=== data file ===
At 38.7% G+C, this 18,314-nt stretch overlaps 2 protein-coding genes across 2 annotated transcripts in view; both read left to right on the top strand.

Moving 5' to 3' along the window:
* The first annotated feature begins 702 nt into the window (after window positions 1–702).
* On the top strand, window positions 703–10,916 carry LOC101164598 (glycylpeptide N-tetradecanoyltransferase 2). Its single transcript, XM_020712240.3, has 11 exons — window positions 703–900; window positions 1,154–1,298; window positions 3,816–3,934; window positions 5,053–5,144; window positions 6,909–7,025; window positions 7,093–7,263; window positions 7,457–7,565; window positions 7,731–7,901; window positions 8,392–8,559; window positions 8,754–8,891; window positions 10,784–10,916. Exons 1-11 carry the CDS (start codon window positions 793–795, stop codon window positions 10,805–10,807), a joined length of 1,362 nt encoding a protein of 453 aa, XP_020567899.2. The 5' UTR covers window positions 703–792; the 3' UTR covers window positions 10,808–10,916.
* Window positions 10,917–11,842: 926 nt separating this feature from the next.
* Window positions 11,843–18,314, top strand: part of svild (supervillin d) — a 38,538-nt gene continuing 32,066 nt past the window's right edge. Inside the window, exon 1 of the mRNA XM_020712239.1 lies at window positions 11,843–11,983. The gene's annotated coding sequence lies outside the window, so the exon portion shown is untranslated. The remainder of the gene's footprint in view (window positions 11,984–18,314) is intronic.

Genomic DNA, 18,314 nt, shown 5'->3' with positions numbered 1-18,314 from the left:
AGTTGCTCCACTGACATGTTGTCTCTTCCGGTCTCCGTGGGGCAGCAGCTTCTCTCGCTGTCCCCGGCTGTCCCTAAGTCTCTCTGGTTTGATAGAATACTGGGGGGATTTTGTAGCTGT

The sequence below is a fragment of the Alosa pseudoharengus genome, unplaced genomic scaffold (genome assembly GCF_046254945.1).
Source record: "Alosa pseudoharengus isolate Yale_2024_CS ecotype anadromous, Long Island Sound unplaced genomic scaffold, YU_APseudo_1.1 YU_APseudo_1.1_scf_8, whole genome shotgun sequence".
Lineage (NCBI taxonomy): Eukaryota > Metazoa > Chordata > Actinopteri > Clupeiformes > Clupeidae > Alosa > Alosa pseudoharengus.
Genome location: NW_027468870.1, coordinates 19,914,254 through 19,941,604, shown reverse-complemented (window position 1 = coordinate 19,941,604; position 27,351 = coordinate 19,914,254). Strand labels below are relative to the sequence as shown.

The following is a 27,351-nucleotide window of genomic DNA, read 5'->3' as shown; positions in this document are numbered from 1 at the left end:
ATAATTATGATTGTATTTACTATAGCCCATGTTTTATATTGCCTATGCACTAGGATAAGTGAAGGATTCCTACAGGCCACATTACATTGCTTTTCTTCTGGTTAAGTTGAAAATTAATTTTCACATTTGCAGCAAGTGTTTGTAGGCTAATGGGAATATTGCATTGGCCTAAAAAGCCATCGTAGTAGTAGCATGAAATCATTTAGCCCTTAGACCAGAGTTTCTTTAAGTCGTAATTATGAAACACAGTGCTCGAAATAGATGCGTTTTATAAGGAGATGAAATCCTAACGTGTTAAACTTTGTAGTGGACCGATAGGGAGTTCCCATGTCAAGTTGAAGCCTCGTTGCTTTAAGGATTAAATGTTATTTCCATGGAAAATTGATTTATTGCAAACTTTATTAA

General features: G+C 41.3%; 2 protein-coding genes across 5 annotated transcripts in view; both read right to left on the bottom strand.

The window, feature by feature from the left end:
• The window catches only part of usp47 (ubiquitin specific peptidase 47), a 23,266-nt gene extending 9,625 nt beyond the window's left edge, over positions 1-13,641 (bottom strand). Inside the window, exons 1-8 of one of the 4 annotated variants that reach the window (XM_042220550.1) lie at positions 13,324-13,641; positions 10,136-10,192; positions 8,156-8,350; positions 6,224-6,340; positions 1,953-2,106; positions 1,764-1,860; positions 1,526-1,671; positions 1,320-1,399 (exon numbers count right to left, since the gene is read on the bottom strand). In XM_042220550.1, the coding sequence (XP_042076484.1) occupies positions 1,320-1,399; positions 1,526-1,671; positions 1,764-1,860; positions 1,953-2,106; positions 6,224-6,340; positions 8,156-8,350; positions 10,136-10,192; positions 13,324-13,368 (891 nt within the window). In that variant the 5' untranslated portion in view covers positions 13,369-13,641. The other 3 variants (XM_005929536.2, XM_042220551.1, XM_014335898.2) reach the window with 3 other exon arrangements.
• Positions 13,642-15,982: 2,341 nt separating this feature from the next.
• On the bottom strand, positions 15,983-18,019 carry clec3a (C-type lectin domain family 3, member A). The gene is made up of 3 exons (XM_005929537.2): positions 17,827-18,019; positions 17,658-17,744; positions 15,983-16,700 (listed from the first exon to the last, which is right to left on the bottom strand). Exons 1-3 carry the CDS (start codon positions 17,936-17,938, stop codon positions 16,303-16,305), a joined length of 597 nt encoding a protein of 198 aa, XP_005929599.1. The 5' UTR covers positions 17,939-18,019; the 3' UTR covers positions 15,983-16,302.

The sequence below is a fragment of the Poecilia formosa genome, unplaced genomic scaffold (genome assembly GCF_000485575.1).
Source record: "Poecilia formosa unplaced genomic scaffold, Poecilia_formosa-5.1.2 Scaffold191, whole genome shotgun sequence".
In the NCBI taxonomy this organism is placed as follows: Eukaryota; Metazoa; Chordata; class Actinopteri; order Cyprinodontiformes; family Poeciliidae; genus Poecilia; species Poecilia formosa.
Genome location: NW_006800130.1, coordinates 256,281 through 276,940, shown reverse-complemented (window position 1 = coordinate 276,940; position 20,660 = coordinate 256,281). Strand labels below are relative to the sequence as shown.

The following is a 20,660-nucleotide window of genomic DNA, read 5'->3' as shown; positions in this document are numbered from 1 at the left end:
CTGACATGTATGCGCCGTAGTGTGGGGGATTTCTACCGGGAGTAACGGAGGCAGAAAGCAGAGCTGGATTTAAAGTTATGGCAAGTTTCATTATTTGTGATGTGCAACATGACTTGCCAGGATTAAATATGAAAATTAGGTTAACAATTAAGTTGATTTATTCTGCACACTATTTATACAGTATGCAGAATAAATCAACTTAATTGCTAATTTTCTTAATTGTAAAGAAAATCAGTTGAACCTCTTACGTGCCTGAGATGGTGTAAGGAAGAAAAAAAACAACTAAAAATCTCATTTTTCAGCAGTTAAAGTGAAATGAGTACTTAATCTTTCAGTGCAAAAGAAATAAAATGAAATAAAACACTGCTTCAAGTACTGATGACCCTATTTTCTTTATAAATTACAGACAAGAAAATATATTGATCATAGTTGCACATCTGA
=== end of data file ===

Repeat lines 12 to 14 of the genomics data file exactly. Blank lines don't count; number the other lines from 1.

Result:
Genome location: NW_027468870.1, coordinates 19,914,254 through 19,941,604, shown reverse-complemented (window position 1 = coordinate 19,941,604; position 27,351 = coordinate 19,914,254). Strand labels below are relative to the sequence as shown.

The following is a 27,351-nucleotide window of genomic DNA, read 5'->3' as shown; positions in this document are numbered from 1 at the left end:
ATAATTATGATTGTATTTACTATAGCCCATGTTTTATATTGCCTATGCACTAGGATAAGTGAAGGATTCCTACAGGCCACATTACATTGCTTTTCTTCTGGTTAAGTTGAAAATTAATTTTCACATTTGCAGCAAGTGTTTGTAGGCTAATGGGAATATTGCATTGGCCTAAAAAGCCATCGTAGTAGTAGCATGAAATCATTTAGCCCTTAGACCAGAGTTTCTTTAAGTCGTAATTATGAAACACAGTGCTCGAAATAGATGCGTTTTATAAGGAGATGAAATCCTAACGTGTTAAACTTTGTAGTGGACCGATAGGGAGTTCCCATGTCAAGTTGAAGCCTCGTTGCTTTAAGGATTAAATGTTATTTCCATGGAAAATTGATTTATTGCAAACTTTATTAA